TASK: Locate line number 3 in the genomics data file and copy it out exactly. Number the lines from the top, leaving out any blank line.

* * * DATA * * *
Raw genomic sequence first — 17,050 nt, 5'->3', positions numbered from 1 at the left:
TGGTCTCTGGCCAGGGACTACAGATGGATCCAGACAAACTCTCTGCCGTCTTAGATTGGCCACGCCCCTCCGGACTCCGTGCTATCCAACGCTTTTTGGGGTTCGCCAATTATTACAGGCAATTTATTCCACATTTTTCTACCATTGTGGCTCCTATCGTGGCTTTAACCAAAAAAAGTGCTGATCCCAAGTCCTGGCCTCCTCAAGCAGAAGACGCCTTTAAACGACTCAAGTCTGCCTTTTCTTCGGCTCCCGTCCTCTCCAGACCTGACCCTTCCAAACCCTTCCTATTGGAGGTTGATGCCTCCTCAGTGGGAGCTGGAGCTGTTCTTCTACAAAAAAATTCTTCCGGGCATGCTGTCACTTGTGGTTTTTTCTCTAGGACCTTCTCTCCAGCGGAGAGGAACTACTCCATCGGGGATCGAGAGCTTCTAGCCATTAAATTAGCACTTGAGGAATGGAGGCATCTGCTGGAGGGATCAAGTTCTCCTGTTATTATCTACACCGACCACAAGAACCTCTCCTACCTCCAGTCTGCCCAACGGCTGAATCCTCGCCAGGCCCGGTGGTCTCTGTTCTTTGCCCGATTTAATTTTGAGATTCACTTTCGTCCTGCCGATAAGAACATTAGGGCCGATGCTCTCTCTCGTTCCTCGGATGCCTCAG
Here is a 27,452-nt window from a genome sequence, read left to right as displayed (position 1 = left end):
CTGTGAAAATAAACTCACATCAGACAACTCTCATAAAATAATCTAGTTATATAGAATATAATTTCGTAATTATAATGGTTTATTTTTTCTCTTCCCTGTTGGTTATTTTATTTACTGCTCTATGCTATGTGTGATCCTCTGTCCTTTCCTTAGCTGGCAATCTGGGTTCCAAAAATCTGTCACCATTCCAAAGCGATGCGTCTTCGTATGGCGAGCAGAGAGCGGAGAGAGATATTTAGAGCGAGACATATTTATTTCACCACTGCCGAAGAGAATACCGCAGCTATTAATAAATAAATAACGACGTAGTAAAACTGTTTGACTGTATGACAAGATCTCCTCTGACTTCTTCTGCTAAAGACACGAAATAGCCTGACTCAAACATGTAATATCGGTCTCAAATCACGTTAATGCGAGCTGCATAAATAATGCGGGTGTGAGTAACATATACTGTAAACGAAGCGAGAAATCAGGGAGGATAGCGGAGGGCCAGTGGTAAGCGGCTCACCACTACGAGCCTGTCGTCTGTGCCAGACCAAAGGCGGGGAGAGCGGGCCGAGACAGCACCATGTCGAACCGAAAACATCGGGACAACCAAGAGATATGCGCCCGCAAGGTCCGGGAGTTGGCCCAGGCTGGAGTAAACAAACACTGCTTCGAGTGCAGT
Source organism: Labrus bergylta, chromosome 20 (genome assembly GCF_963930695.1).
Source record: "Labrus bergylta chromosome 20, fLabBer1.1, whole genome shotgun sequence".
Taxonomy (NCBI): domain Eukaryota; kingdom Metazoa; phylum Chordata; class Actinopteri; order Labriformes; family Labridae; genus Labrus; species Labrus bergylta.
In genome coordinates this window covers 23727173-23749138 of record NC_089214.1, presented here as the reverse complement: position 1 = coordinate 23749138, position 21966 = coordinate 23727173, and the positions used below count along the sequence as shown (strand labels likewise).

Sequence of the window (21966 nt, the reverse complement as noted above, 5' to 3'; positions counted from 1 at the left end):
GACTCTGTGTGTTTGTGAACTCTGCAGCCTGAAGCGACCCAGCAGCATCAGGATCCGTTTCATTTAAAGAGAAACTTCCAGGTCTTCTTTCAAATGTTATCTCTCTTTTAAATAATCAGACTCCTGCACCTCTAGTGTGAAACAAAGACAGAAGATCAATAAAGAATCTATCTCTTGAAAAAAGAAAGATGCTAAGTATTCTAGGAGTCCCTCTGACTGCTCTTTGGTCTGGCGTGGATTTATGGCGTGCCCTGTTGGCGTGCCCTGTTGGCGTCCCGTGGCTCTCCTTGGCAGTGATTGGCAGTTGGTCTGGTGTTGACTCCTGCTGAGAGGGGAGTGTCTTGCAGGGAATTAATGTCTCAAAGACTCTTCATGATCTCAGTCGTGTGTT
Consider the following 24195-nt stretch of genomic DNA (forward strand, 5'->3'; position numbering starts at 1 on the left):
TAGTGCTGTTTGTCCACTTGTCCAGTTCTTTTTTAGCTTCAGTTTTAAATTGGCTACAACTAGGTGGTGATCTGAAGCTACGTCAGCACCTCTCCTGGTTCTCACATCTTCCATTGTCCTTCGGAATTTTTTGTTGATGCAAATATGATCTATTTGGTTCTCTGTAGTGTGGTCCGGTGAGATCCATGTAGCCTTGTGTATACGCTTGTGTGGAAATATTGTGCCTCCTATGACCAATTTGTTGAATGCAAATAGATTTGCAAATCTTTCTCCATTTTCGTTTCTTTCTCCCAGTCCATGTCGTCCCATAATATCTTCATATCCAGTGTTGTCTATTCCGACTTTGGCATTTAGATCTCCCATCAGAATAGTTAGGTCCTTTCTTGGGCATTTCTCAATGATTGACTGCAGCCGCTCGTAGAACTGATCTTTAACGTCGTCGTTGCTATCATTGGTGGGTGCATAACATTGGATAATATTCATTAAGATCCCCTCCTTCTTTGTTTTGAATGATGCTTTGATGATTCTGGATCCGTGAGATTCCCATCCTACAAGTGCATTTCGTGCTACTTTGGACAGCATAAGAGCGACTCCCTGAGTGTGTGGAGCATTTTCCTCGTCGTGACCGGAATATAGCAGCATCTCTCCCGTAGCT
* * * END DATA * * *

Here is a 27,452-nt window from a genome sequence, read left to right as displayed (position 1 = left end):